Editors mangled Charles Bukowski’s poems, but a new book rights the wrong


Editor Abel Debritto was horrified when he dug into the Charles Bukowski archives while assembling collections of the writer’s work on cats, on love, and on writing, by how editors had changed his words.

And not for the better.



Debritto told PBS that the editors of Bukowski’s posthumous collections of poetry have changed not only a few words here and there, but sucked the life out of the work:

Instead of the love-it-or-hate-it but very recognizable voice of the “King of the Underground, “the “Dirty Old Man,” the womanizer (many would say misogynist) and drunk who favored the raw and the obscene, Debritto found fluffy imagery and trite language laced throughout his posthumous poems.

 

“Some of the changes are so awful, it’s almost embarrassing,” said Debritto, citing as example a 1992 poem Bukowski originally entitled “stone tiger, frozen sea,” which had been completely reworked for another volume of posthumous poetry with just two lines left unchanged. Its new title: “like a dolphin.”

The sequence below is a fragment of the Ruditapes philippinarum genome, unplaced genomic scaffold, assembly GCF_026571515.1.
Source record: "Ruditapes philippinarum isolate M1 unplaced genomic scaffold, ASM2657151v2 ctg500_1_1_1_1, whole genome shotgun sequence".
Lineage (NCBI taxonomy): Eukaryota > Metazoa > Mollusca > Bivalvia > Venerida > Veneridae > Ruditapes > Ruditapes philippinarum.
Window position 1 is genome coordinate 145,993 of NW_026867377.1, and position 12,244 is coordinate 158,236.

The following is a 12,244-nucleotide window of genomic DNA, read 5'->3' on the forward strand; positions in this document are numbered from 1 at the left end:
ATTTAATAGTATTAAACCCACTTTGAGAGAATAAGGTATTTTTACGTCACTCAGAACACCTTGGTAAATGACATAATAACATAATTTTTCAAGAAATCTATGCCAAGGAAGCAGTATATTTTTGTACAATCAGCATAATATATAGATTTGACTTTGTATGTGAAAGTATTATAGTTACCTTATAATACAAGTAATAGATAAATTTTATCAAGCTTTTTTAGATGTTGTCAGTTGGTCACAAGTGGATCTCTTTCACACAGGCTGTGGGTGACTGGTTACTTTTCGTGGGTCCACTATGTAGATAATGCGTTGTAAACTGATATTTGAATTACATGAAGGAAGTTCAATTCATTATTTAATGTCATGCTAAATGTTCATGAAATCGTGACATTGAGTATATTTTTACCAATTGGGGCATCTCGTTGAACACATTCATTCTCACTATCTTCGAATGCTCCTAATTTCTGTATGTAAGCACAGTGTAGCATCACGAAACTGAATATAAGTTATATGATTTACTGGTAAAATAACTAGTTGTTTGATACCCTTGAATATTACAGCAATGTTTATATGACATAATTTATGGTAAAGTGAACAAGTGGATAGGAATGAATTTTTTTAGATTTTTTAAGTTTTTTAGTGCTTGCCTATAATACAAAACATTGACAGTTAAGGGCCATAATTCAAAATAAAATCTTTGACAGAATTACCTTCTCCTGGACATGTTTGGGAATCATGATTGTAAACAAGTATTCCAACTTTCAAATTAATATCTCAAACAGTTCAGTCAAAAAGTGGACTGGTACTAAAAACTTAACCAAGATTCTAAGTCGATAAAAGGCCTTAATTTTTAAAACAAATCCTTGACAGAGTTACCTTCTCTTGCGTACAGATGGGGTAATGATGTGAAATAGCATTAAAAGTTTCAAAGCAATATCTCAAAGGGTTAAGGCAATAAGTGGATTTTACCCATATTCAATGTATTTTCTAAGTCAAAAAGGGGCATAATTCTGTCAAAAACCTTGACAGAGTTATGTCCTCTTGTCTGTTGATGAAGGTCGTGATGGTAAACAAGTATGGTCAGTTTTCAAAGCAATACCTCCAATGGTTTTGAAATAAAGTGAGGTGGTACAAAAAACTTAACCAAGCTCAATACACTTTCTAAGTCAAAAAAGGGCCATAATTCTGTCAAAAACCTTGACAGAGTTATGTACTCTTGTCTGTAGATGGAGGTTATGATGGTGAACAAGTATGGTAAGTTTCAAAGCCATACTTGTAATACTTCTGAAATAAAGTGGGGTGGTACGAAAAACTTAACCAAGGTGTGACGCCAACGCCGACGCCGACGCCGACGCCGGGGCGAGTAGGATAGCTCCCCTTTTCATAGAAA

This tendency to edit Bukowski’s work was taking place even during his lifetime, by editor John Martin.

bukowski storm for the living and the deadDebritto has put together a new collection of previously unpublished poems by Bukowski, called Storm for the Living and the Dead: Uncollected and Unpublished Poems.

“In Debritto’s new collection, we see an unrestrained Bukowski writing of men’s crappers and tonguing a woman and cheap wine and junkies and anger at the censors. We see Bukowski grapple with his own mortality: ‘Charles Bukowski, dear boy, / the game is ending and you / never got / past midfield, / punk,'” PBS reports. “We even see a side of the poet that’s more tender, though never trite, such as the last poem in the collection, titled ‘song for this softly-sweeping sorrow…’” (You can read that on the PBS website here.)

“This book is the raw, true, genuine Bukowski. There’s the tender Bukowski, the obscene, dirty old man Bukowski, the Bukowski that looks up to other writers, the Bukowski that is in love with women, I tried to have a number of different Bukowskis,” Debritto said. “Some people think he’s obscene. But I don’t think so. I think he’s talking about real life.”

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